My experience is that such people are rarely actually invested in the market, but they enjoy their commentary from the sidelines. Those of us who are in the market can of course be branded as the hopeful bears – sure we want the market to go in one direction and that is up and one could accuse us of talking the market up. It takes much more than our talk to move markets.
||Since the commencement of Trading Tutors Weekly Review, I have spoken cautiously about what I believe to be a mild, bull recovery market. The market is now starting to develop some momentum but it is still in my view in its early stages. Yet there are plenty of “doubting Thomases”. A feature of changing markets is the eternal bear – the pessimist – the trader whose glass is half empty.
I would like however to give ourselves a little more credit for viewing the market independently and as objectively as we can. Being detached is the hallmark of the successful trader. Call the market as it is.
At the risk of being repetitive – I stress the markets are dynamic – not static – they are constantly changing and so one assesses each day, week or month the impact the previous period’s action has on the market.
This is not without necessarily any preferences as to whether the market is moving up, down or sideways. In today’s markets it matters little, which way the markets move, as there is always a strategy that can be profitable. These strategies whether they be selling short, options or futures are much more readily available to the retail market than ever before. Success in all of these is still inextricably linked to your view of the underlying instrument and its future price movement. Thus the only major influence as to the type of trade you might take, is one of knowledge of that particular strategy or technique. This requires you to constantly broaden your knowledge and hone your skills beyond merely going long on shares.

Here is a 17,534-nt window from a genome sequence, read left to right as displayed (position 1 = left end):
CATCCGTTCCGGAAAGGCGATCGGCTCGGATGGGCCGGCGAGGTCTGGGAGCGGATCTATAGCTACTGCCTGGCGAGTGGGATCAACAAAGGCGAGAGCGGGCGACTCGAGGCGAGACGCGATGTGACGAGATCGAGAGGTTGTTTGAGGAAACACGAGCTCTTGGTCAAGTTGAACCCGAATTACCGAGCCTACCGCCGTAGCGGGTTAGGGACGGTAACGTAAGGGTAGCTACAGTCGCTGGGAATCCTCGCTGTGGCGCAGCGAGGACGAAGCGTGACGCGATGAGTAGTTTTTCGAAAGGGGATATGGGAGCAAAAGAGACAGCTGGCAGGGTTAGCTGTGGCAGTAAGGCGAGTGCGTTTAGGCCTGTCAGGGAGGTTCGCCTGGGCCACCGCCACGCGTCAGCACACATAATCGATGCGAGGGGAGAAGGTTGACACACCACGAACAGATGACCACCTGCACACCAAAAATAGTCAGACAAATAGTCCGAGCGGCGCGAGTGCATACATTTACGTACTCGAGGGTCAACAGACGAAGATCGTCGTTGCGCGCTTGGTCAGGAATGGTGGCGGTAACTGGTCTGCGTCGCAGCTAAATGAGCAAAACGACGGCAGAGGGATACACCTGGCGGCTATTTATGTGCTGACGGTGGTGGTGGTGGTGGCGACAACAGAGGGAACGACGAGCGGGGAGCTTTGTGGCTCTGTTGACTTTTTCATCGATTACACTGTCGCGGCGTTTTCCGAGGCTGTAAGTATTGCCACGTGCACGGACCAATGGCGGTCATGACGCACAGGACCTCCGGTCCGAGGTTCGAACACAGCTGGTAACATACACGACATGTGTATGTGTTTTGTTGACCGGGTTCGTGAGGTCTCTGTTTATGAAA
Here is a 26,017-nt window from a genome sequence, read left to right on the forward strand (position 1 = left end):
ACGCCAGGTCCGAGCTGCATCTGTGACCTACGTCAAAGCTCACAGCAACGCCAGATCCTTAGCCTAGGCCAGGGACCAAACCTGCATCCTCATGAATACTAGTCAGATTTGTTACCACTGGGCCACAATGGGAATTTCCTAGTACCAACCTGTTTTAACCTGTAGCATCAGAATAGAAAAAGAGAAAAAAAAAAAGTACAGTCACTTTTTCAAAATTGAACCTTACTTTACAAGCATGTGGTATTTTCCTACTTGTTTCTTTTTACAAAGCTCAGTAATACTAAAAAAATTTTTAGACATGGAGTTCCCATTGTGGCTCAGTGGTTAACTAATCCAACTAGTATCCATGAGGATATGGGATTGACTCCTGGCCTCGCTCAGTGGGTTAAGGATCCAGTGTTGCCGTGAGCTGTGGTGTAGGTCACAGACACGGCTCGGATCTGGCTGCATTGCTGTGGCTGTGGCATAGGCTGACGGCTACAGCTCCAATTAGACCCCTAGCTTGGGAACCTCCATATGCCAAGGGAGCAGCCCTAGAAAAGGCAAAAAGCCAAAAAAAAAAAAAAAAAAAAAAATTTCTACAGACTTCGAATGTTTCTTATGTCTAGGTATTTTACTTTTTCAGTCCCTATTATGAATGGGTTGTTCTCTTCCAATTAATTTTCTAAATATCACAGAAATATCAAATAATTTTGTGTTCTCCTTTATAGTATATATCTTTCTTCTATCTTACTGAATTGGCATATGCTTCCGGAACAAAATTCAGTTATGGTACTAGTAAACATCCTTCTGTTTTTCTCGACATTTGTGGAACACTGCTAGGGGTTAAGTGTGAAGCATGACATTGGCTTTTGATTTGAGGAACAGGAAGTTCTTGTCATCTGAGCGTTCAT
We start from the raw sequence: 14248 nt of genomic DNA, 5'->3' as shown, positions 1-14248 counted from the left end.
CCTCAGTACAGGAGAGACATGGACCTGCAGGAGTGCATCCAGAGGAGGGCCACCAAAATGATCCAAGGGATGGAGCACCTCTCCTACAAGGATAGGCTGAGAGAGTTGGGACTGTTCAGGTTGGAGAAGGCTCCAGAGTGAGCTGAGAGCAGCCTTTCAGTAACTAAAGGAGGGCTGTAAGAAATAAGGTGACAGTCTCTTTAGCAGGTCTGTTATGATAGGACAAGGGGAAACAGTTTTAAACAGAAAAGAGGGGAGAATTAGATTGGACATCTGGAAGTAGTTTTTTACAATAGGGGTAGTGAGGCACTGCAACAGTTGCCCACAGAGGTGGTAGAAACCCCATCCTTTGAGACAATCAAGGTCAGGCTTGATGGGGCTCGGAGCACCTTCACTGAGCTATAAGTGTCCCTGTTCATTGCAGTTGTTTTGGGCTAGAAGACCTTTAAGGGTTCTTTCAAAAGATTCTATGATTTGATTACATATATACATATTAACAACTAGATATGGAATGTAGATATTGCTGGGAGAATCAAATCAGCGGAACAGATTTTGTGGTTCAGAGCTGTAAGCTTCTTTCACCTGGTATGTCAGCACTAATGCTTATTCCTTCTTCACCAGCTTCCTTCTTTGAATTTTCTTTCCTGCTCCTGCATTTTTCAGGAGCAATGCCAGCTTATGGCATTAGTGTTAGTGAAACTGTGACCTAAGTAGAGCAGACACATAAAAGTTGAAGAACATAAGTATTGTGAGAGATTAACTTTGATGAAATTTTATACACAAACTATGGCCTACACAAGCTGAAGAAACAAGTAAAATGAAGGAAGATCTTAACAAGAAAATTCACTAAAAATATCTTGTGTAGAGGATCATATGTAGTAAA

Without doubt it is much easier to play a trending market and there are very few global equity markets that are not trending upwards at the moment. Up until recently many markets were trending up only on a “daily” basis but now the weekly charts also confirm a rally.
The rally has legs. How far? I am always reluctant to say, as one cannot give a finite answer – because the markets are dynamic – always changing. I appreciate the many accolades for hitting the “bulls eye” as one reader described it in Issue #4: 28th April 2003 – but I am also sufficiently realistic to know one can also easily get it wrong – when I do I will let you know before you let me know!!
If we are going to be truly objective in our dealings in the market we need to be detached from any view of what level the market might reach. What pinnacle the market reaches is not so important as recognizing that you are actually at the top. Generally we will get good notice at the peak.
In this newsletter we aim to be independent and contrarian in our thinking. Not for the sake of being different, but rather this is an essential skill in succeeding – being able to observe mass behavior rather than being caught up in it. So as others climb on board we now turn our minds to possible exit points even though for some of our holdings this could be a long way away.
Remember also the golden rule: that regardless of which direction the market might be headed, sectors can be moving in a counter-cyclical direction.
So for the moment I move with the weight of money in the market until I have evidence to think otherwise. The view I expressed in Issue #4: 28th April 2003 still stands – if this level of momentum continues we should see the market head towards 3170 in the medium term, with the usual minor corrections along the way. As with all my analysis I am using Eliott Wave combined with extension and retracement theory. The principles behind these techniques have been covered in various articles by Aaron and Noel and will be further reviewed in future articles
Enjoy the ride!